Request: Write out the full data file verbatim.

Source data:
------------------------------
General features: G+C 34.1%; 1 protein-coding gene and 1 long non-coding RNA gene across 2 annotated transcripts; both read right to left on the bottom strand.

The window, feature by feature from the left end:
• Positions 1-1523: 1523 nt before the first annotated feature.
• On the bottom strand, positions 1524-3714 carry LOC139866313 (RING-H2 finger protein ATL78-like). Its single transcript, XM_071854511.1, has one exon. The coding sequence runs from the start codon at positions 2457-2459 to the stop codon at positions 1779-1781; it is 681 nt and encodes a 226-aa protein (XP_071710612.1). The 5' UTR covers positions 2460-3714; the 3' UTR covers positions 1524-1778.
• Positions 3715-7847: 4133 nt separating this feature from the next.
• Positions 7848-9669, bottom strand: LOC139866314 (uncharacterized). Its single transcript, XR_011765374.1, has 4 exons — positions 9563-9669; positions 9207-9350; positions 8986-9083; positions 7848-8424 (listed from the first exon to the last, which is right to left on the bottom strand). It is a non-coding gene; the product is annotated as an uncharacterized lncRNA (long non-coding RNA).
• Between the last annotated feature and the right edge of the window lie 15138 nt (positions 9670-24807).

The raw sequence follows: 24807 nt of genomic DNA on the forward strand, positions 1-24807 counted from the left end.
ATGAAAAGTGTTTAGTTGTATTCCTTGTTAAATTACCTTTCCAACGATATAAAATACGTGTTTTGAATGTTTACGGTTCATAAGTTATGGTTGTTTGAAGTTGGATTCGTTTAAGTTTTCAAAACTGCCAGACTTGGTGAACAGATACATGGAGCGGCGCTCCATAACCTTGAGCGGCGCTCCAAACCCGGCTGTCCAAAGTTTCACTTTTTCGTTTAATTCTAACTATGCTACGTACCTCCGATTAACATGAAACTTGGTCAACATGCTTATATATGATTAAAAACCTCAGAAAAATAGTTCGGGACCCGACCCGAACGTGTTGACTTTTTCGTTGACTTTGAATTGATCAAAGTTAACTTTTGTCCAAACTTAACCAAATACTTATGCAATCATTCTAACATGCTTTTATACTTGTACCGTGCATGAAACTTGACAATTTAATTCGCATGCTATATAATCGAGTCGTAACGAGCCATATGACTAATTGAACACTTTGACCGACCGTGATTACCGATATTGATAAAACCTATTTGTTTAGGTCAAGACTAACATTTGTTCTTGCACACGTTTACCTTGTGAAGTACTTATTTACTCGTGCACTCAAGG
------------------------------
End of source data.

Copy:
General features: G+C 34.1%; 1 protein-coding gene and 1 long non-coding RNA gene across 2 annotated transcripts; both read right to left on the bottom strand.

The window, feature by feature from the left end:
• Positions 1-1523: 1523 nt before the first annotated feature.
• On the bottom strand, positions 1524-3714 carry LOC139866313 (RING-H2 finger protein ATL78-like). Its single transcript, XM_071854511.1, has one exon. The coding sequence runs from the start codon at positions 2457-2459 to the stop codon at positions 1779-1781; it is 681 nt and encodes a 226-aa protein (XP_071710612.1). The 5' UTR covers positions 2460-3714; the 3' UTR covers positions 1524-1778.
• Positions 3715-7847: 4133 nt separating this feature from the next.
• Positions 7848-9669, bottom strand: LOC139866314 (uncharacterized). Its single transcript, XR_011765374.1, has 4 exons — positions 9563-9669; positions 9207-9350; positions 8986-9083; positions 7848-8424 (listed from the first exon to the last, which is right to left on the bottom strand). It is a non-coding gene; the product is annotated as an uncharacterized lncRNA (long non-coding RNA).
• Between the last annotated feature and the right edge of the window lie 15138 nt (positions 9670-24807).

The raw sequence follows: 24807 nt of genomic DNA on the forward strand, positions 1-24807 counted from the left end.
ATGAAAAGTGTTTAGTTGTATTCCTTGTTAAATTACCTTTCCAACGATATAAAATACGTGTTTTGAATGTTTACGGTTCATAAGTTATGGTTGTTTGAAGTTGGATTCGTTTAAGTTTTCAAAACTGCCAGACTTGGTGAACAGATACATGGAGCGGCGCTCCATAACCTTGAGCGGCGCTCCAAACCCGGCTGTCCAAAGTTTCACTTTTTCGTTTAATTCTAACTATGCTACGTACCTCCGATTAACATGAAACTTGGTCAACATGCTTATATATGATTAAAAACCTCAGAAAAATAGTTCGGGACCCGACCCGAACGTGTTGACTTTTTCGTTGACTTTGAATTGATCAAAGTTAACTTTTGTCCAAACTTAACCAAATACTTATGCAATCATTCTAACATGCTTTTATACTTGTACCGTGCATGAAACTTGACAATTTAATTCGCATGCTATATAATCGAGTCGTAACGAGCCATATGACTAATTGAACACTTTGACCGACCGTGATTACCGATATTGATAAAACCTATTTGTTTAGGTCAAGACTAACATTTGTTCTTGCACACGTTTACCTTGTGAAGTACTTATTTACTCGTGCACTCAAGG